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Section 549 of the CrPC: Delivery to military authorities of persons liable to be tried by Court-martial.

(1)The Central Government may make rules consistent with this Code and the [Pakistan Army Act, 1952 (XXXIX of 1952), the Pakistan Air Force Act, 1953 (VI of 1953, and the Pakistan Navy Ordinance, 1961 (XXXV of 1961] and any similar law for the time being in force as to the cases in which person subject to military naval or air force law shall be tried by a Court to which this Code applies, or by Court-martial, and when any person is brought before a Magistrate and charged with an offence for which he is liable to be tried either by a Court to which this Code applies or by a Court-martial, such Magistrate shall have regard to such rules and shall in proper cases deliver him together with a statement of the offence of which he is accused to the commanding officer of the regiment, corps, ship or detachment to which he belongs, or to the commanding officer of the nearest military, naval or air force station, as the case may be, for the purpose of being tried by Court-martial.

(2) Apprehension of such persons. Every Magistrate shall, on receiving a written application for that purpose by the commanding officer of any body of soldiers, sailors or airmen stationed or employed at any such place, use his utmost endeavour to apprehend and secure any person accused of such offence.

(3) Notwithstanding anything contained in this Code, if the person arrested by the Police is a person subject to the Pakistan Army Act, 1952 (XXXIX of 1952) and the offence for which he is accused is triable by a Court-martial, the custody of such person and the investigation of the offence of which he is accused may be taken over by the Commending Officer of such person under the said Act.]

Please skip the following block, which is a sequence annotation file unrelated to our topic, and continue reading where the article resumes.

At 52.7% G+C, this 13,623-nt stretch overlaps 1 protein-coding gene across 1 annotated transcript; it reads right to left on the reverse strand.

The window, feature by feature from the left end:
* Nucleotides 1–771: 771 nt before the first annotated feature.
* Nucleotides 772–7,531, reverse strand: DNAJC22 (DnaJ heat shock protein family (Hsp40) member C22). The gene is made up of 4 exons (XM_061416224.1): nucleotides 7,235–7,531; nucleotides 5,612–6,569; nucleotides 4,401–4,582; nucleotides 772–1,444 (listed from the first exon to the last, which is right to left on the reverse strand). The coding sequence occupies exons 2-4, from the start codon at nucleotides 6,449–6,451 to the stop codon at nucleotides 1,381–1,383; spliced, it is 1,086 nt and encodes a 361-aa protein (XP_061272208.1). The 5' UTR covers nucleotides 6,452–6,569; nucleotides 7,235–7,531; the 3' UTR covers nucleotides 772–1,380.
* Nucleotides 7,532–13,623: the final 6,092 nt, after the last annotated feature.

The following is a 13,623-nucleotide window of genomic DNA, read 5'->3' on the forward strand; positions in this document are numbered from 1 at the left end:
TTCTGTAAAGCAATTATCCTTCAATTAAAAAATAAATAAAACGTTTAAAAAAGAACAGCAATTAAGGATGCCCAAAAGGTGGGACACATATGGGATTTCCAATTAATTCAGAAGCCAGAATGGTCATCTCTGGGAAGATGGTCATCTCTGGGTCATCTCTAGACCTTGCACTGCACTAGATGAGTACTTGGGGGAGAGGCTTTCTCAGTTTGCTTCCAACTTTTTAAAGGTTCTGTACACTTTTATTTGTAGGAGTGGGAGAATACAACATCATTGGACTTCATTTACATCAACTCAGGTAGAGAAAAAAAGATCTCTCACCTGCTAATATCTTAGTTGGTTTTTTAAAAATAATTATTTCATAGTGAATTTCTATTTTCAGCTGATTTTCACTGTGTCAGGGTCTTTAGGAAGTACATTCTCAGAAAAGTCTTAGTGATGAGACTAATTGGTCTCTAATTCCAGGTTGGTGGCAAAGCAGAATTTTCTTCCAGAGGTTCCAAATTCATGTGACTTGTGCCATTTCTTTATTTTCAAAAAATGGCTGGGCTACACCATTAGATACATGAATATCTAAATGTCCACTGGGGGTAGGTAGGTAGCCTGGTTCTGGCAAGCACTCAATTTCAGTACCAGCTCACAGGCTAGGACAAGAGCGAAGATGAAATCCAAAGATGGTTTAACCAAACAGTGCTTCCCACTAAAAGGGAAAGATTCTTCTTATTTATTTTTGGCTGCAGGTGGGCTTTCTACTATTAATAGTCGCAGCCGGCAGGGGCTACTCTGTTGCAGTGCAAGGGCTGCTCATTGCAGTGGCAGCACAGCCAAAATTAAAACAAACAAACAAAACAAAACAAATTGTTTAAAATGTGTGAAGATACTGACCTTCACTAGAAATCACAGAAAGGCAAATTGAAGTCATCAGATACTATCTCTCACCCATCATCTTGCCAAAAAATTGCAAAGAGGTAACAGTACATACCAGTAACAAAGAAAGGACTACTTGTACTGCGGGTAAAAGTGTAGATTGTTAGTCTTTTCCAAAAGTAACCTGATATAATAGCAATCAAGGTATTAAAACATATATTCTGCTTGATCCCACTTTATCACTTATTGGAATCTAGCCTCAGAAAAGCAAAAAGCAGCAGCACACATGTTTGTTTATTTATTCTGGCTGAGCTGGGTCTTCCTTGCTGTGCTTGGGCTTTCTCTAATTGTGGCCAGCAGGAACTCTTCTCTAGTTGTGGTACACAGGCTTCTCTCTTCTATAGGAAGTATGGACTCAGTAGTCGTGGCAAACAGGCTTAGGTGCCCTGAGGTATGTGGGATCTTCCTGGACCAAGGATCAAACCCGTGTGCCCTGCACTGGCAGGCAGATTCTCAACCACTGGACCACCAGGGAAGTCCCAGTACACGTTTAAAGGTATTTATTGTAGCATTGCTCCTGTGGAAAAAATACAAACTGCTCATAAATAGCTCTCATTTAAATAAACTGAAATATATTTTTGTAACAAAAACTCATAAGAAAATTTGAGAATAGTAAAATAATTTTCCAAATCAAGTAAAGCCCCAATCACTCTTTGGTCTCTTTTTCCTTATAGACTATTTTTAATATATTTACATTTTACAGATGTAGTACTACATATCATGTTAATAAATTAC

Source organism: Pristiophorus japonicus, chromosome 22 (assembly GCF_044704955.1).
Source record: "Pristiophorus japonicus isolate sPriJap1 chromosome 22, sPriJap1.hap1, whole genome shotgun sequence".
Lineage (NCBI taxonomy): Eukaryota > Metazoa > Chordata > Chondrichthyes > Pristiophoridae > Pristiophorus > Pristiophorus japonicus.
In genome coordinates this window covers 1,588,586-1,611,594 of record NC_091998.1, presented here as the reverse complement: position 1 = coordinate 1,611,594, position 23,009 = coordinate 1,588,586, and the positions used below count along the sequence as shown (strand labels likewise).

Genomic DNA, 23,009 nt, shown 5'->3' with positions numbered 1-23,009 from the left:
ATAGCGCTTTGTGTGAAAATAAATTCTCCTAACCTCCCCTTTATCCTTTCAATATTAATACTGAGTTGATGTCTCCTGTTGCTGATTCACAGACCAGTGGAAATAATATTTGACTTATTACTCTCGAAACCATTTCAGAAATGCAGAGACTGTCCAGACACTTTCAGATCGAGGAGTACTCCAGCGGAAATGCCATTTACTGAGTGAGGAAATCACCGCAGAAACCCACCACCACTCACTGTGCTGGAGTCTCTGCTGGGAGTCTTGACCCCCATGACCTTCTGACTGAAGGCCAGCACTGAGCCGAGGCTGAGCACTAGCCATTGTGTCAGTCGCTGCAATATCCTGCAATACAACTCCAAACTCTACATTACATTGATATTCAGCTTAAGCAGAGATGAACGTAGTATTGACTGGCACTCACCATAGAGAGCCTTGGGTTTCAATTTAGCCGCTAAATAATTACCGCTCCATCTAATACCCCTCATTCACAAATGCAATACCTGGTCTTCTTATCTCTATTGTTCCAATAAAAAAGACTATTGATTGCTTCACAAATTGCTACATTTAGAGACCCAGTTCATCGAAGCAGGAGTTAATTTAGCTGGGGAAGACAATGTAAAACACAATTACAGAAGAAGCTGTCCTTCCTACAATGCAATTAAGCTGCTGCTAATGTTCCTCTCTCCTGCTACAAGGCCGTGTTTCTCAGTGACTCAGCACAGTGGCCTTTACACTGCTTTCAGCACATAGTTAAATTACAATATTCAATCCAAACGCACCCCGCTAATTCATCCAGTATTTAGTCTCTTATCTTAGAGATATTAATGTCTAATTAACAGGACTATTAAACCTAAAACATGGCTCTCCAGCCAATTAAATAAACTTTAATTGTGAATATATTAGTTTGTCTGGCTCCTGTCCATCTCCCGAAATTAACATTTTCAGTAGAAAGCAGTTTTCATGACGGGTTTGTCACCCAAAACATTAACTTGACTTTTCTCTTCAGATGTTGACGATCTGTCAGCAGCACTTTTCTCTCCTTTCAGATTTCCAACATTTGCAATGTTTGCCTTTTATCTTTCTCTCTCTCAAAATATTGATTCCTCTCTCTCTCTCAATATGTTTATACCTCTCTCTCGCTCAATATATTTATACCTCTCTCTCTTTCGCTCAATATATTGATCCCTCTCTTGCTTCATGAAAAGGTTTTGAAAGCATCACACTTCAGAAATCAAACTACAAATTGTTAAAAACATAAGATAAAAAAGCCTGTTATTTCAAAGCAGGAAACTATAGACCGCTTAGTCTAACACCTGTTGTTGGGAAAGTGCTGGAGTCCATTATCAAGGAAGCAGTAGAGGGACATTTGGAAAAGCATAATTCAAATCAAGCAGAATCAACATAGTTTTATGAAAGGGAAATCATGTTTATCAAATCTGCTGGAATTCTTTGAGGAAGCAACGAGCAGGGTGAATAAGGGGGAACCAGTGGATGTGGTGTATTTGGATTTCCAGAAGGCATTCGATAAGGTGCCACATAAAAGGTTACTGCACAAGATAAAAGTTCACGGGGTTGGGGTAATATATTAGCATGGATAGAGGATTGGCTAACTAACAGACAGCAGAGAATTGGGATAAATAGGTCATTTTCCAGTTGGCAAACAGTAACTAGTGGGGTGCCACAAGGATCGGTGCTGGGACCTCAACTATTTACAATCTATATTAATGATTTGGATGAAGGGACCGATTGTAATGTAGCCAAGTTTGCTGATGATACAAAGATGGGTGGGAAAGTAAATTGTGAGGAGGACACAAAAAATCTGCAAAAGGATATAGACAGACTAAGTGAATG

Section 94 of the PAA: Order in case of concurrent jurisdiction of Court martial and Criminal Court.

When a Criminal Court and a Court martial have each jurisdiction in respect of a civil offence, it shall be in the discretion of the prescribed officer to decide before which Court the proceedings shall be instituted and, if that officer decides that they shall be instituted before a Court martial, to direct that the accused person shall be detained in military custody.

Section 95 of the PAA: Power of Criminal Court to require delivery of offender.

(1) When a Criminal Court having jurisdiction is of the opinion that proceedings ought to be instituted before itself in respect of any civil offence, it may, by written notice, require the prescribed officer, at his option, either to deliver over the offender to the nearest Magistrate to be proceeded against according to law, or to postpone proceedings pending a reference to the 1 [Federal Government].

(2) In every such case, the said officer shall either deliver over the offender in compliance with the requisition or shall forthwith refer the question as to the Court before which the proceedings are to be instituted for the determination of the 1 [Federal Government], whose order upon such reference shall be final.